A magnificent paper flagged by Chris M in a comment on the Roundup.
A MUST READ!
Rarely are political tempers so raw over an 11-page appendix to a dense budget projection for the next decade. But then the CBO—Congress’s official fiscal scorekeeper, widely revered by Democrats and Republicans alike as the gold standard of economic analysis—reported that by 2024 the equivalent of 2.5 million Americans who were otherwise willing and able to work before ObamaCare will work less or not at all as a result of ObamaCare.
As the CBO admits, that’s a “substantially larger” and “considerably higher” subtraction to the labor force than the mere 800,000 the budget office estimated in 2010. The overall level of labor will fall by 1.5% to 2% over the decade, the CBO figures.
Mr. Mulligan’s empirical research puts the best estimate of the contraction at 3%. The CBO still has some of the economics wrong, he said in a phone interview Thursday, “but, boy, it’s a lot better to be off by a factor of two than a factor of six.”
The CBO’s intellectual conversion is all the more notable for accepting Mr. Mulligan’s premise, which is that what economists call “implicit marginal tax rates” in ObamaCare make work less financially valuable for lower-income Americans. Because the insurance subsidies are tied to income and phase out as cash wages rise, some people will have the incentive to remain poorer in order to continue capturing higher benefits. Another way of putting it is that taking away benefits has the same effect as a direct tax, so lower-income workers are discouraged from climbing the income ladder by working harder, logging extra hours, taking a promotion or investing in their future earnings through job training or education.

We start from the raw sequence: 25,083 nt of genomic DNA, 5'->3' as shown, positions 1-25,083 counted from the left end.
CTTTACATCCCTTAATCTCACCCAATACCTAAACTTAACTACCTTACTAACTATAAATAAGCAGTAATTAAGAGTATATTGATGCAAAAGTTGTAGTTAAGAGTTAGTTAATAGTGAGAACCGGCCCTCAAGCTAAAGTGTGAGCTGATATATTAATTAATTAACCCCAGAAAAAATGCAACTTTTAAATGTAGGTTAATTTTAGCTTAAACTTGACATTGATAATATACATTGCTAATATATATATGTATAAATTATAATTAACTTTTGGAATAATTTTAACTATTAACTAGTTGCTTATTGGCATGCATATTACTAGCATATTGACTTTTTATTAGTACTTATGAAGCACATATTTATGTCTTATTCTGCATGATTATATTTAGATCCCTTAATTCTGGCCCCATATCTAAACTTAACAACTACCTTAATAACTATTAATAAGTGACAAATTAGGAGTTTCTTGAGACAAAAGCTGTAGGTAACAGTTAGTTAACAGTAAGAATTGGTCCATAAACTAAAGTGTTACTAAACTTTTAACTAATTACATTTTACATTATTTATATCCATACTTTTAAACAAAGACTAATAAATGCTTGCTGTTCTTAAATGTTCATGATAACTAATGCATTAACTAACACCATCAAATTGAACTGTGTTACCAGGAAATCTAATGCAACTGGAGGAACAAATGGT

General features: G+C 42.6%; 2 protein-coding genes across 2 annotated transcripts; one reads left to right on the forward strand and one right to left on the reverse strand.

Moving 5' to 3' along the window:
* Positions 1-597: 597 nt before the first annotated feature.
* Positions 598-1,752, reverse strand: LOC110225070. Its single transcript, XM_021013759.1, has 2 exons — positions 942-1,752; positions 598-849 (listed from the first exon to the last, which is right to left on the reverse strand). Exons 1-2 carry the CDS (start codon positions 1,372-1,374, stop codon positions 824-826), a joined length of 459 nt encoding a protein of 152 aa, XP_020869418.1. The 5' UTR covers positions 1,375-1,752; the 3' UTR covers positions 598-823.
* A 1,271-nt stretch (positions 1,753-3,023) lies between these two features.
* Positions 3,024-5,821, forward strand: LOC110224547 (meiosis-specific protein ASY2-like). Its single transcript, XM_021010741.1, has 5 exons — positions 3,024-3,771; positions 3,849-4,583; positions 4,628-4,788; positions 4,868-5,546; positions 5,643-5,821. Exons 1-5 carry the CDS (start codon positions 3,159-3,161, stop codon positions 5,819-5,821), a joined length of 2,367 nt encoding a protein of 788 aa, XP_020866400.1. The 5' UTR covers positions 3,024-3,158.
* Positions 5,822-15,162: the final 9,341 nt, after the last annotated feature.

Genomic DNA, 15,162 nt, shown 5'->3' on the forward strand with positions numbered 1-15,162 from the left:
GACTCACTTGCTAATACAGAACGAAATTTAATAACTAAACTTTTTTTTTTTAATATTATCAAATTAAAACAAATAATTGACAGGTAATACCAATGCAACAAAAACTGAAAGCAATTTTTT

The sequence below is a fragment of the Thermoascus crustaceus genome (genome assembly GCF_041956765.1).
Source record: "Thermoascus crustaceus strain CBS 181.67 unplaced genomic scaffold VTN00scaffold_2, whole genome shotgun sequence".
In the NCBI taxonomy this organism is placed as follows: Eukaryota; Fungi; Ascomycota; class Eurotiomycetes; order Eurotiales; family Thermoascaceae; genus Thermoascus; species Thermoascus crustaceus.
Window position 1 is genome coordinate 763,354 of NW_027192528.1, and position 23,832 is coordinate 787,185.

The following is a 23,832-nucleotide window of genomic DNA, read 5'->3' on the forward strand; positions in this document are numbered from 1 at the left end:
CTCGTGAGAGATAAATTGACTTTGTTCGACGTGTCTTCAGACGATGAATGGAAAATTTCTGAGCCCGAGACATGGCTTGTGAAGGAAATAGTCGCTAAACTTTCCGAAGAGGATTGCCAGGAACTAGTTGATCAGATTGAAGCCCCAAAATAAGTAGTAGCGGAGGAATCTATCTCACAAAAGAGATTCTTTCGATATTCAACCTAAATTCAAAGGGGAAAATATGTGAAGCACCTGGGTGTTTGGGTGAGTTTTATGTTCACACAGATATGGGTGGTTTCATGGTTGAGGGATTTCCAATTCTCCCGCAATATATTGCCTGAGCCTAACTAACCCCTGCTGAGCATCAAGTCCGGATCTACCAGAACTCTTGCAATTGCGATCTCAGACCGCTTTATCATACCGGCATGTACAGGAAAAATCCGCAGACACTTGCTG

As Peter Boettke at Coordination Problem likes to remind us, incentives matter!
AND THERE IS MORE. As I understand it, employers will be liable to pay insurance for workers who take on more than a certain number of hours per week (30?). Someone like Mr Mulligan will presumably calculate how much worktime (worker equivalents) is/are eliminated from the economy by that provision. Does anyone in Central Planning know anything about incentives?